Neat little youtube demo on the difference between the first web, and web 2.0, here. At the very end, the director says, "We'll need to rethink a few things. Copyright. Authorship. Identity. Ethics. Aesthetics. Rhetorics. Governance. Privacy. Commerce. Love. Family. Ourselves." (Only in a more dynamic digital way than this.) He missed one. Libraries. Libraries are rethinking ourselves in this world too. There are 8,320 results for the keyword "libraries" on youTube. At the very least, librarians are making sure they know what's available so they can better serve the people who come to the library to use it. The Public Library of Charlotte and Mecklenburg County took that learning online with a blog and contest for Learning 2.0.
A Better Wikipedia
A cofounder of wikipedia wants to create a more accountable wiki encyclopedia. Librarians don't like to use wikipedia because they want reliability in their reference sources. I will tend to use it to help me find the words I need to refine a search for a patron, as it is often near the top in google results. Citizendium will rely on "gentle expert guidance."
oh boy. was that too geeky?
Wednesday, March 07, 2007
At the Northwest Dharma Association annual meeting in February, several people complimented me on this 3-page article that I wrote for the Feb/Mar 2007 issue. This was my first interview. Well, I have interviewed before for a sangha news story, but that was a phone conversation with my Zen teacher about the American Zen Teachers Association and the Soto Zen Buddhist Association.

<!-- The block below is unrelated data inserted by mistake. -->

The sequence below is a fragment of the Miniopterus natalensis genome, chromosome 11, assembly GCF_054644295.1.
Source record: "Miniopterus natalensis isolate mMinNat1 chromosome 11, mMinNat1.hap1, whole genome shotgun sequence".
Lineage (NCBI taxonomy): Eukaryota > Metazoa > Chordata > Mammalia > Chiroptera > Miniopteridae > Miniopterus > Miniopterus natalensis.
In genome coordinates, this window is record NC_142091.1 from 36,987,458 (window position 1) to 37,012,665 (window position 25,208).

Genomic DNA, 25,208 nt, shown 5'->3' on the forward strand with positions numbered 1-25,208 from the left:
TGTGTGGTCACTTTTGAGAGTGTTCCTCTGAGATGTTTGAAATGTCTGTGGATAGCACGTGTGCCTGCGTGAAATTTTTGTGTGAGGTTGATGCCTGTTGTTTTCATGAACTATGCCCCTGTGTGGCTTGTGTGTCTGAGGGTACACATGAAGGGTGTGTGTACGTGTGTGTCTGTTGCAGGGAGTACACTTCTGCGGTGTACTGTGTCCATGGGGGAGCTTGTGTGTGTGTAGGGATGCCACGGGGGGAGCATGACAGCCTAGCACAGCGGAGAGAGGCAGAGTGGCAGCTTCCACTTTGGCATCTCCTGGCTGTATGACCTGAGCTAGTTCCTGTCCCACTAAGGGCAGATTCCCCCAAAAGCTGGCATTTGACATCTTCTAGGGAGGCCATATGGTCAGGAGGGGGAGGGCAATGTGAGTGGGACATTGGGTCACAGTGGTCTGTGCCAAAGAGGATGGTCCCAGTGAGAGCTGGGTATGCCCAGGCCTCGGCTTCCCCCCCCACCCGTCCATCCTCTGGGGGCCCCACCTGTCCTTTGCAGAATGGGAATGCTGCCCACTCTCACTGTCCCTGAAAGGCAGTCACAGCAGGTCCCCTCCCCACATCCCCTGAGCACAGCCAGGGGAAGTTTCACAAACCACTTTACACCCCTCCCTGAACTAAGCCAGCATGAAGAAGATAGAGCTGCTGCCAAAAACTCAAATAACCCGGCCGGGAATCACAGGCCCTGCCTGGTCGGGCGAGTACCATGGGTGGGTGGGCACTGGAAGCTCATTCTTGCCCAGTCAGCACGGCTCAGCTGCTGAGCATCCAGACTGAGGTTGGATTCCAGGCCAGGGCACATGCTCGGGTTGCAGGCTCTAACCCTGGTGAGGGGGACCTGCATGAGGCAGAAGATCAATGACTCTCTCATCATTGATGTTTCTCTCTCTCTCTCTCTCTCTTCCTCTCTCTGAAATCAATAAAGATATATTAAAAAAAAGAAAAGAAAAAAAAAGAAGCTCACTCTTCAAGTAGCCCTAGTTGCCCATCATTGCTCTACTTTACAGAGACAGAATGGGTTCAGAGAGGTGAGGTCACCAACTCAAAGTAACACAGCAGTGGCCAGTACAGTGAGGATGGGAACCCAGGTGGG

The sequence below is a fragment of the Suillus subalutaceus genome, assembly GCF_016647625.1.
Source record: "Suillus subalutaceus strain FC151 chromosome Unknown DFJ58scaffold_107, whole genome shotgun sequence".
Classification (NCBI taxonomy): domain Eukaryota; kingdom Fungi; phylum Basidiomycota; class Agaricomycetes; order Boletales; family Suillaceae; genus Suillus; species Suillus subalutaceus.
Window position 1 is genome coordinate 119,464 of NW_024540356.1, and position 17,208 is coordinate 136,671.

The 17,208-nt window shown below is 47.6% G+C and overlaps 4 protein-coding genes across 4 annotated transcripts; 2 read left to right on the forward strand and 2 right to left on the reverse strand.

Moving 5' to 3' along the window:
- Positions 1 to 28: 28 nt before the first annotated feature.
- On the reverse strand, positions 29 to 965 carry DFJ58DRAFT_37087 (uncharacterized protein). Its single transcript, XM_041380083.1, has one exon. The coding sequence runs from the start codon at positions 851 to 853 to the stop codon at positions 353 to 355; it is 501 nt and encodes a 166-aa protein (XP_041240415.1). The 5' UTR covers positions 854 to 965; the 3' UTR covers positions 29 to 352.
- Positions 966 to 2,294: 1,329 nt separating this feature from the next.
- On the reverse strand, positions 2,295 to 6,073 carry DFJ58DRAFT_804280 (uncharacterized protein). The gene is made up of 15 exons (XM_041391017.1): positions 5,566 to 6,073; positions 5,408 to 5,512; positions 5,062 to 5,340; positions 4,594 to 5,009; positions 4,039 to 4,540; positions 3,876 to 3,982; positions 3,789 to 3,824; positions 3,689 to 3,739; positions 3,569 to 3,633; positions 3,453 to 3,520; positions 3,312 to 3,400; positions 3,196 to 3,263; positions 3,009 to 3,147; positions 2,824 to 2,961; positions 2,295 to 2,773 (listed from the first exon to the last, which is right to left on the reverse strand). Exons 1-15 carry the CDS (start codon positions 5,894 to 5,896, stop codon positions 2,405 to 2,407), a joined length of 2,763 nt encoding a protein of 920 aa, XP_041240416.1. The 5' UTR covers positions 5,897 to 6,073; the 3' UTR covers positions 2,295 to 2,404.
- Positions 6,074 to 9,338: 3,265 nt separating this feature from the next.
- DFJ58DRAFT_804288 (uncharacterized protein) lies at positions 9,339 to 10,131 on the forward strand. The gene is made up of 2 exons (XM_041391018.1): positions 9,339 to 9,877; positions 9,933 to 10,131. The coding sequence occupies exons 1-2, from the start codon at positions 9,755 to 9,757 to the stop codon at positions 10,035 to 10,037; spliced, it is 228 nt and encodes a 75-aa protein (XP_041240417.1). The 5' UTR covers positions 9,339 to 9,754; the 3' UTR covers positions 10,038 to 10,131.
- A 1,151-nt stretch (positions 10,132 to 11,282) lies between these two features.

This may sound odd to some, but I realized when doing this that I am glad I volunteer for this gig. If I got paid, it wouldn't be enough. I spent an hour and a half talking to Clark, a delightful conversation. He has such an interesting life story. I spent about another 2 hours transcribing my recording of our conversation. I spent around another 5 1/2 hours mulling over my notes and other resources, finding my focus, and writing the article. Working at the library, I get paid around 16 dollars an hour. At 9 hours, that would be $144, not including benefits. Would I get paid that for a three page article? I doubt it, and certainly not from an organization with such a small budget. No, this is a labor of love. I reflected that if I did get paid, I would begin to worry about getting paid a decent wage. I may crank out more articles and get better and faster at writing them, but I think the quality and the love would suffer. If I were a journalist (are they paid by the hour?) I might not have the luxury of getting paid to transcribe notes. Flurried scans of digitalized voices, hunt and peck for good quotes, out flushes an article. As it is, I write to offer my best, a gift, not a job. Usually I do not count the hours. This just happened to be a first.